Other students on college esports teams still view video games mostly as a hobby.  

Nat Morales, a varsity esports player at UNH, is going to graduate in the spring with a forensic science degree and plans to pursue a master’s degree. While she enjoys her role on the team now, she doesn’t want to make it her profession. 

“Esports is not a career people take seriously, but it’s a growing industry,” said Morales. “It’s starting to become more welcoming to women.”   

The business of gaming 

Morlaes may have an easier time pursuing other fields — at least for now.

While Connecticut offers several scholastic opportunities for students interested in esports, jobs aren’t exactly plentiful.  

“The industry is in its infancy,” Mark Kilpatrick, the founder of Affinity Esports, said.

His company, which launched in 2021, provides a place in Newtown where people of all age groups can play video games. Affinity also offers training, streaming and game development with its studio. The company has four full-time staff members, and it hires student interns.  

“We saw a gap at the community level,” said Kilpatrick. “Our focus is to impact as much of Connecticut as we can.” 

Kilpatrick pointed out that Connecticut doesn’t have professional or semi-professional esports league, nor does it have venues to host large-scale tournaments. 

“Right now, Connecticut is in an interesting position,” said Kilpatrick. “We need to bring the community first to support the rest of the state.” 

Affinity isn’t alone.  

Gamer’s Guild is a game lounge in New Britain that coordinates local tournaments, where Robbie Jarrett — the founder— and his 40 members can take on other gamers.  

The Guild first started in 2020, when Jarrett began holding esports tournaments in his local barber shop. What once started as friendly competitions turned into partnering with local businesses like Parkville Market in Hartford and The Salty Dog Tavern in Plainville to put on tournaments.  

“We have more of the grassroots,” said Jarrett. “We aren’t focused on just getting people to join. We want to see them grow.”   

“There has to be more investment in Connecticut [esports],” said Jarrett. “We need not just money, but people. Connecticut should have its own major tournaments.” 

There are some larger Connecticut companies participating in the national esports economy, too. Collegiate Sports Management Group (CSMG), based out of Stamford, manages traditional college sports and esports across the country.    

According to Michael Schreck, the CEO of CSGM, its esports management program, EsportsU, began only five years ago but has been profitable for the company. CSMG has been able to make money through sponsorships, social media engagement and a full-service production studio in Hawaii.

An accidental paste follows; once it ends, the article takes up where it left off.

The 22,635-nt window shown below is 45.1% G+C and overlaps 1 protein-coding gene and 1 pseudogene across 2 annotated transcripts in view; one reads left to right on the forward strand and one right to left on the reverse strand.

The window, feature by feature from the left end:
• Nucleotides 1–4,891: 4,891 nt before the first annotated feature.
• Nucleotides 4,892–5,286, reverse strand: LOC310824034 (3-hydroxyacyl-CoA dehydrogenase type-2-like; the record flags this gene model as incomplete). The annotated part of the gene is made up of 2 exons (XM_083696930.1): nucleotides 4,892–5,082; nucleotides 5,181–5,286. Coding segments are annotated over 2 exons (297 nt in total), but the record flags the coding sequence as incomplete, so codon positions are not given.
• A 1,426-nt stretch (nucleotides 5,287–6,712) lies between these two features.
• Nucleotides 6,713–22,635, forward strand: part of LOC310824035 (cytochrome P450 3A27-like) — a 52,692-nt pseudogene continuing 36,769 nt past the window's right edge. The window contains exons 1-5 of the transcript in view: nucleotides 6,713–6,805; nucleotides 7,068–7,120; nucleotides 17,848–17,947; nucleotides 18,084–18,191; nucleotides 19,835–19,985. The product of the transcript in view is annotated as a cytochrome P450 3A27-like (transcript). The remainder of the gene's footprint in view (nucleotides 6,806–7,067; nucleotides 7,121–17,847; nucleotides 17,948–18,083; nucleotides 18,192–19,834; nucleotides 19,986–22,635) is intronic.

“We’re in the millions, for sure,” said Schreck. 

Starting young

For primary and secondary school students, a growing network of nonprofit esports organizations is working to develop school curriculum and train participants in esports youth leagues.

“Gaming is just one opportunity. There are so many types of careers out there,” said Claire LaBeaux of The Network of Academic and Scholastic Esports Federation, a nonprofit organization that partners with schools and afterschool programs to teach esports career skills worldwide.

Duane Pierre spends a chunk of his professional life coaching esports. He works at Central Connecticut State University and New Britain High School and is an affiliate at NASEF, training students for better gameplay, in addition to working at Gamer’s Guild.  

Pierre often tells students who are interested in pursuing esports and gaming professionally to watch the end credits of every video game.

“Every name on that screen is someone who has something to do in this industry,” said Pierre.  

He has witnessed the growth of interest in esports during his time as a coach. At New Britain High School, Pierre teaches 40 kids in an after-school program. Pierre’s role as an affiliate at NASEF includes coaching six more K-12 teams around the state. He recruits kids as young as 10 to get involved with esports.  

“There hasn’t really been a pipeline from middle school to high school to college,” Pierre said.

While the esports landscape has changed since Pierre started gaming, he believes Connecticut has to work harder on becoming an esports hub.  

“I want to make sure students who want to compete nationally stay in Connecticut,” said Pierre. “Right now, if a student wants to do it professionally, they have to leave the state.” 

But competitive video gaming is also about more than technical skills and future career prospects, program leaders say. Local teams and programs can provide the supportive community many kids need.

Paul Houseknecht of Brass City Gamers, a nonprofit youth esports organization in Waterbury, said instructors are able to pass on broader life lessons. Where other adults might not know how to relate to kids with virtual interests, esports teachers can connect.

“We’re big on hygiene and self-care as well,” said Houseknecht. “We need to help create healthy thinking and positive action.”